Sabtu, 05 Februari 2011

ScienceDaily Top Science Headlines

for Saturday, February 5, 2011

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New images show cloud exploding from Sun ripples like clouds on Earth (February 4, 2011) -- Physicists studying new images of clouds of material exploding from the Sun have spotted instabilities forming in that exploding cloud that are similar to those seen in clouds in Earth's atmosphere. ... > full story

New induced stem cells may unmask cancer at earliest stage (February 4, 2011) -- By coaxing healthy and diseased human bone marrow to become embryonic-like stem cells, a team of scientists has laid the groundwork for observing the onset of the blood cancer leukemia in the laboratory dish. ... > full story

Mechanism involved in breast cancer's spread to bone discovered (February 4, 2011) -- In a discovery that may lead to a new treatment for breast cancer that has spread to the bone, researchers have unraveled a mystery about how these tumors take root. ... > full story

Cross-species strategy might be a powerful tool for studying human disease (February 4, 2011) -- A new study takes advantage of genetic similarities between mammals and fruit flies by coupling a complex genetic screening technique in humans with functional validation of the results in flies. The new strategy has the potential to be an effective approach for unraveling genetically complex human disorders and providing valuable insights into human disease. ... > full story

New wave: Efficient source of terahertz radiation developed (February 4, 2011) -- Researchers have developed a laser-based source of terahertz radiation that is unusually efficient and less prone to damage than similar systems. The technology might be useful in applications such as detecting trace gases or imaging weapons in security screening. ... > full story

Working more than 20 hours a week in high school found harmful (February 4, 2011) -- A new shows that among high school students, working more than 20 hours/week during the school year can lead to academic and behavior problems. The researchers used advanced statistical methods to reanalyze longitudinal data collected in the 1980s on 1,800 middle class teens in 10th and 11th grades. The researchers also found that things didn't get better when teens who were working more than 20 hours/week cut back their hours or stopped working altogether. ... > full story

Part of New Zealand's submerged 'Pink Terraces' found (February 4, 2011) -- Scientists have located portions of the long-lost Pink Terraces near New Zealand. They were called the Eighth Wonder of the World. Until the late 19th century, New Zealand's Pink and White Terraces along Lake Rotomahana on the North Island, attracted tourists from around the world, interested in seeing the beautiful natural formations created by a large geothermal system. But the eruption of Mt. Tarawera on June 10, 1886, buried the terraces in sediment and caused the lake basin to enlarge, engulfing the land where the terraces stood. For more than a century, people have speculated whether any part of the Pink and White Terraces survived the eruption. ... > full story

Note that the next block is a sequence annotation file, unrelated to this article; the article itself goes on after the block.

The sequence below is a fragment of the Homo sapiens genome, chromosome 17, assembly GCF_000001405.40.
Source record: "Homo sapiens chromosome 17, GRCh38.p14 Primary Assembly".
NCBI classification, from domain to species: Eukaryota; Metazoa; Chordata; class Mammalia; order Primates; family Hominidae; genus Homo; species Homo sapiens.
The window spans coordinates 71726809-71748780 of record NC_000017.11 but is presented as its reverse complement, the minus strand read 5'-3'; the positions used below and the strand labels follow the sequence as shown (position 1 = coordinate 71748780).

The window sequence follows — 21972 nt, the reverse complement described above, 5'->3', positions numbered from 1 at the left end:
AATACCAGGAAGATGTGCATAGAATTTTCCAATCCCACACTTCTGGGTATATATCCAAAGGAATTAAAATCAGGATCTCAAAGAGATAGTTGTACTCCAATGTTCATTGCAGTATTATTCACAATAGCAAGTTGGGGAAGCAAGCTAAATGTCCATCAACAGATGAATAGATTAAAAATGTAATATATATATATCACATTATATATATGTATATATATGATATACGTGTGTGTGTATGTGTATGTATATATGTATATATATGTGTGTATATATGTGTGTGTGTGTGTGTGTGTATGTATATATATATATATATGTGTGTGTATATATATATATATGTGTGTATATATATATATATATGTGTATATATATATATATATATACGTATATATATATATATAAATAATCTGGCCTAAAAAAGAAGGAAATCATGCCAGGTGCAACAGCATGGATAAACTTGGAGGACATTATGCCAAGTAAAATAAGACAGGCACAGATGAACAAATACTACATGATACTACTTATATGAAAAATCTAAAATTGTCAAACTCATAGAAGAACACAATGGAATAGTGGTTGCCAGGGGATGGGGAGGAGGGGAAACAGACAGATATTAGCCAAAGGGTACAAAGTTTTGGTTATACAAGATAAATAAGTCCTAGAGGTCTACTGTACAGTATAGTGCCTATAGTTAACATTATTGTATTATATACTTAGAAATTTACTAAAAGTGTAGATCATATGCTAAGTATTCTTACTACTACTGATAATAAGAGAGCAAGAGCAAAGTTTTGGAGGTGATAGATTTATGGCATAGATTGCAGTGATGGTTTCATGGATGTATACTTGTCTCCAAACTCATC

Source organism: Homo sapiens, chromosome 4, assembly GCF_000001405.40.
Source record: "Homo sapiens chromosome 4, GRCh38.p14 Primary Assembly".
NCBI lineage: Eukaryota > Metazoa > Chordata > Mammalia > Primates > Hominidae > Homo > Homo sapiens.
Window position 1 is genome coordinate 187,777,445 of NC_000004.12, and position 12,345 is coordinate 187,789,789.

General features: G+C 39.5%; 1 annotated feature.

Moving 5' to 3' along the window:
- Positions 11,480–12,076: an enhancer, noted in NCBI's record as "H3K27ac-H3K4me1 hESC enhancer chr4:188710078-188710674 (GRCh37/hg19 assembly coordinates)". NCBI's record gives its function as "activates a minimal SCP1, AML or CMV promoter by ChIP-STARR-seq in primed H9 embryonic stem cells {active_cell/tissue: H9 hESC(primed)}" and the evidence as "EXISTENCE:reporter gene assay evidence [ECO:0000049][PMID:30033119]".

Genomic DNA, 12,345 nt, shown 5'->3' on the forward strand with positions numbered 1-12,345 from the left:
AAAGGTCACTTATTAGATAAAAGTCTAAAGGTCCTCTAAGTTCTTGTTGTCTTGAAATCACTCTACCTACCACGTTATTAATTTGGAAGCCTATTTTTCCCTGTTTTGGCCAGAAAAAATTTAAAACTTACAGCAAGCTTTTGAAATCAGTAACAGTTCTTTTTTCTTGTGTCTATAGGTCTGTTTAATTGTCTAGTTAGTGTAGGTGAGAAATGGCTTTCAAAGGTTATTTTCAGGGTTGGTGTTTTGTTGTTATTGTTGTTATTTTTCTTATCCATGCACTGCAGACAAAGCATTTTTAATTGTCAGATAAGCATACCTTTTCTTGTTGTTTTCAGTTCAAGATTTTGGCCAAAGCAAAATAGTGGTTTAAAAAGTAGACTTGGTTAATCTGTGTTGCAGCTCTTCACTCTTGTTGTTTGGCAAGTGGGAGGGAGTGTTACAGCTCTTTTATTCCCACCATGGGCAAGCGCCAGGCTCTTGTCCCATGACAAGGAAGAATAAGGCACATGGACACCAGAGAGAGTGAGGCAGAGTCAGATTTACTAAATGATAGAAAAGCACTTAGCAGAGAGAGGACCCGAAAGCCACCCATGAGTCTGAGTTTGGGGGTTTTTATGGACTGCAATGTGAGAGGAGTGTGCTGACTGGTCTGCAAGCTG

Boosting body's immune response may hold key to HIV cure (February 4, 2011) -- Scientists have successfully cleared a HIV-like infection from mice by boosting the function of cells vital to the immune response. Researchers showed that a cell signaling hormone called interleukin-7 reinvigorates the immune response to chronic viral infection, allowing the host to completely clear virus. ... > full story

Quantum quirk: Scientists pack atoms together to prevent collisions in atomic clock (February 4, 2011) -- In a paradox typical of the quantum world, scientists have eliminated collisions between atoms in an atomic clock by packing the atoms closer together. The surprising discovery can boost the performance of experimental atomic clocks made of thousands or tens of thousands of neutral atoms trapped by intersecting laser beams. ... > full story

For stem cells, a way to assure quality (February 4, 2011) -- Ever since researchers devised a recipe for turning adult cells into cells that look and act like embryonic stem cells, there has been lingering doubt in the field about just how close to embryonic stem cells each of those cell lines really is at a molecular and functional level. Now, researchers have developed a systematic way to lay those doubts about quality to rest. ... > full story

Oil in Gulf of Mexico: Biologists cite need for critical data to determine ecological consequences (February 4, 2011) -- Twenty years after biologists attempted to determine the ecological damages to marine life from the Exxon Valdez oil spill, scientists dealing with the BP disaster find themselves with the same problem: the lack of critical data to determine the ecological consequences of human-induced environmental disasters. ... > full story

Early childhood education program yields high economic returns (February 4, 2011) -- For every invested in a Chicago early childhood education program, nearly is projected to return to society over the children's lifetimes -- equivalent to an 18 percent annual return on program investment, according to a new study. ... > full story

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